Fusion-io breaks one billion IOPS barrier, pauses to congratulate itself originally appeared on Engadget on Fri, 06 Jan 2012 20:35:00 EDT. Please see our terms for use of feeds.

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Darren Murph

January 7th

Uncategorized

Hynix, Micron turn to Taiwan following Apple’s Anobit buy

News broke earlier this week that Apple has acquired Israel-based fabless flash memory firm Anobit for as much as $400 million according to TheMarker, adding another leading chip maker to the company’s portfolio. Anobit’s NAND flash memory is already used in Apple products including the iPhone and iPad, and the firm’s technology is said to offer several advantages over that of its rivals. As DigiTimes pointed out in a recent report, the move also means Anobit’s other clients are now forced to look elsewhere as Apple becomes the exclusive owner of Anobit’s chip technology. Major players including Hynix and Micron were Anobit partners in the past, taking advantage of the company’s proprietary technology that improves the performance and lifespan of its flash memory products. Hynix, Micron and others are now reportedly looking to Taiwan-based companies including Phison Electronics and Silicon Motion Technology following the acquisition. Direct gains from Apple’s Anobit buy include the company’s technology and talent, but another advantage over rivals now emerges as a clear secondary benefit — smartphone vendors that used NAND flash memory chips made by soon-to-be former Anobit clients will no longer be able to utilize Anobit’s class-leading technology.

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Zach Epstein

December 23rd

Apple

Apple buys flash storage maker Anobit for $500 million, aims to establish R&D lab in Israel

The rumor mill has been churning on this one for the last few days, but it's now as official as it's ever apt to get: Apple has decided to splash out the $500 million to buy Israeli flash-chip outfit Anobit. The fabless designer of MLC NAND flash chips should be a good fit, given Cupertino's reliance on solid state storage technology for its iPad, iPod, iPhone and Macbook Air lines. With $84 billion in the bank, the purchase has cost the company just over half a percent of its war chest, and we're guessing it'll just barely feel the pinch when said funds are transferred over. The story was originally reported in the Calcalist financial daily newspaper, with the verified Twitter account of the Prime Minister of Israel chiming in with the following:
"Welcome to Israel, Apple Inc. on your [first] acquisition here. I'm certain that you'll benefit from the fruit of the Israeli knowledge."
Moreover, Apple's expected to open up a research and development center in the nation, marking its first outside of the USA. If history has anything to say about it, we highly doubt Apple will ever open its mouth one way or the other on this, but it'll be interesting to see what related nuggets are uncovered in the company's next quarterly filing with the SEC.

Apple buys flash storage maker Anobit for $500 million, aims to establish R&D lab in Israel originally appeared on Engadget on Tue, 20 Dec 2011 20:06:00 EDT. Please see our terms for use of feeds.

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Darren Murph

December 21st

Apple

Apple Spending Tons of Cash on Israeli Super Memory [Guts]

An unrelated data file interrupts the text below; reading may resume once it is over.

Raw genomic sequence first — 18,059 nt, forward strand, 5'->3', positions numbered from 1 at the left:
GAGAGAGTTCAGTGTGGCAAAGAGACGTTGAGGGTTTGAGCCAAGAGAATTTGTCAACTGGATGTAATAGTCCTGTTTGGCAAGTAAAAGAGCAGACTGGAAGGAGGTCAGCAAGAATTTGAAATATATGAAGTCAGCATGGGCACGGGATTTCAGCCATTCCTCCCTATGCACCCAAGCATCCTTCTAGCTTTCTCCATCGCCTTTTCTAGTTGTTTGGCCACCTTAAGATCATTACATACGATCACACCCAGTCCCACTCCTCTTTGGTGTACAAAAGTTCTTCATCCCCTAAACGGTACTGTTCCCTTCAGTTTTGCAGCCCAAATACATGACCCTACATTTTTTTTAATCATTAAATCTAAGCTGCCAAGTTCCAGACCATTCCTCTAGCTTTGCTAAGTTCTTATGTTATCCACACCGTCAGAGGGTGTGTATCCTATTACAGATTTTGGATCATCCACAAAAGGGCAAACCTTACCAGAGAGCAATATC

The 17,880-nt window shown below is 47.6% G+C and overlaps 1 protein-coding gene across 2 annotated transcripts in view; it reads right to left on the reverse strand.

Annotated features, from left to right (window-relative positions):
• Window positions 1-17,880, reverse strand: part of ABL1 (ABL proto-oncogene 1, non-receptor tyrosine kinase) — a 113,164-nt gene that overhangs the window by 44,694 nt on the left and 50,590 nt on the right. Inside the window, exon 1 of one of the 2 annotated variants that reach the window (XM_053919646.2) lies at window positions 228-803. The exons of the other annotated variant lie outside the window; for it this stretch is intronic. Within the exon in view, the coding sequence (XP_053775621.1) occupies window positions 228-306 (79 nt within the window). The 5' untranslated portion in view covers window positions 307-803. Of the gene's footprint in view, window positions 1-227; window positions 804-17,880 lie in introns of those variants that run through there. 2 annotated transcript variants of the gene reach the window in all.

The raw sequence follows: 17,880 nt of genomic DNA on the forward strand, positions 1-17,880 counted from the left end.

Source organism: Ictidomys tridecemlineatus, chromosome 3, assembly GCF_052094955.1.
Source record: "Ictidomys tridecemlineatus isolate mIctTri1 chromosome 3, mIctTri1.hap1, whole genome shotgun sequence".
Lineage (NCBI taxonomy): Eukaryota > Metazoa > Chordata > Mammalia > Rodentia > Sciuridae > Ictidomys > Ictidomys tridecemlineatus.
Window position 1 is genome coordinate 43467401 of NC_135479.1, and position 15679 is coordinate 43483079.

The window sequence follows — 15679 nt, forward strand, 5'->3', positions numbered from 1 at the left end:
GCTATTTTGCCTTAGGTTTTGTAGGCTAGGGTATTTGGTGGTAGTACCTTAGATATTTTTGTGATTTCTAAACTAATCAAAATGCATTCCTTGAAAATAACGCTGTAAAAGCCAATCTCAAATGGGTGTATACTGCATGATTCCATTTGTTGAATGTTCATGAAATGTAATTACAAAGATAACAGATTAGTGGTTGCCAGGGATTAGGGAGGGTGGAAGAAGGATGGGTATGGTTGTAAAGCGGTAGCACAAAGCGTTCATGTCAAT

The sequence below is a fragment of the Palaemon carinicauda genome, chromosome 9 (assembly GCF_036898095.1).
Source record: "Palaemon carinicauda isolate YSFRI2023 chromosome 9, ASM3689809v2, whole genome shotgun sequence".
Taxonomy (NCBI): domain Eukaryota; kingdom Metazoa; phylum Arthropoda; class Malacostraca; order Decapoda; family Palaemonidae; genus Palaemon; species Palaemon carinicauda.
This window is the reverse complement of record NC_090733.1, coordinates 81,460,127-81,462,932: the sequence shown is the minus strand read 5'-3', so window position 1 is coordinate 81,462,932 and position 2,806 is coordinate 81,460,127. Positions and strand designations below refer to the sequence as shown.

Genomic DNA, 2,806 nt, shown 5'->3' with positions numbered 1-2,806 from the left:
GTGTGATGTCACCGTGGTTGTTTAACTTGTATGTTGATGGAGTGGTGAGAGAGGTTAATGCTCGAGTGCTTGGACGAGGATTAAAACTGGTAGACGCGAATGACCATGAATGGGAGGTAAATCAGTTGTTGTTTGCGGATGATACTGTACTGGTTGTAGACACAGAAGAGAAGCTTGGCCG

Israeli financial paper Calcalist reports Apple has thrown down some serious stacks to acquire Anobit, a flash memory firm. But the purported $400-500 million (!) buyout isn't just for any memory firm—Anobit says its memory's faster and cheaper. More »


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Sam Biddle

December 20th

Apple

Tech mainstays finally come together on something: littering more HD content with more DRM

Who says the big boys can't be friends? While Samsung, SanDisk, Sony, Toshiba and Panasonic would probably disagree with each other on just about everything, there are still three magical letters that can bring even the biggest rivals together: DRM. While the consortium is doing everything it can to avoid the term, there's no hiding the truth -- the temporarily-named 'Next Generation Secure Memory Initiative' is designed to protect HD content by using "unique ID (identification) technology for flash memory and robust copy protection based on public key infrastructure." Just when we thought Louis C.K. had proven that slapping DRM around something wasn't the best approach, here we go taking a few monumental steps in the wrong direction.

In essence, it sounds as if they're crafting a way to distribute Blu-ray-quality material on SD cards and embedded memory (sound familiar?), and they're also hoping that this will "enable various HD content applications such as HD network download, broadcast content to-go and HD Digital Copy / Managed Copy from Blu-ray Disc." Notably, we're told that Android-based smartphones, tablets, TVs and Blu-ray products in particular can look forward to taking advantage -- in other words, Apple's going to keep doing what Apple does. If all goes well, they'll start licensing the new secure memory technology early next year, and if we had to guess, we'd say the adoption trajectory perfectly matches that of slotRadio. Good luck, folks -- you're going to need it.

Continue reading Tech mainstays finally come together on something: littering more HD content with more DRM

Tech mainstays finally come together on something: littering more HD content with more DRM originally appeared on Engadget on Mon, 19 Dec 2011 11:53:00 EDT. Please see our terms for use of feeds.

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Darren Murph

December 19th

Uncategorized

128Gb NAND Chips Promise SD Cards with Terabytes of Storage [Memory]

Cell phones have taken another step towards becoming full-fledged pocket computers with an announcement by Micron and Intel. Get ready to carry even more of your digital life on your phone. More »


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Andrew Tarantola

December 7th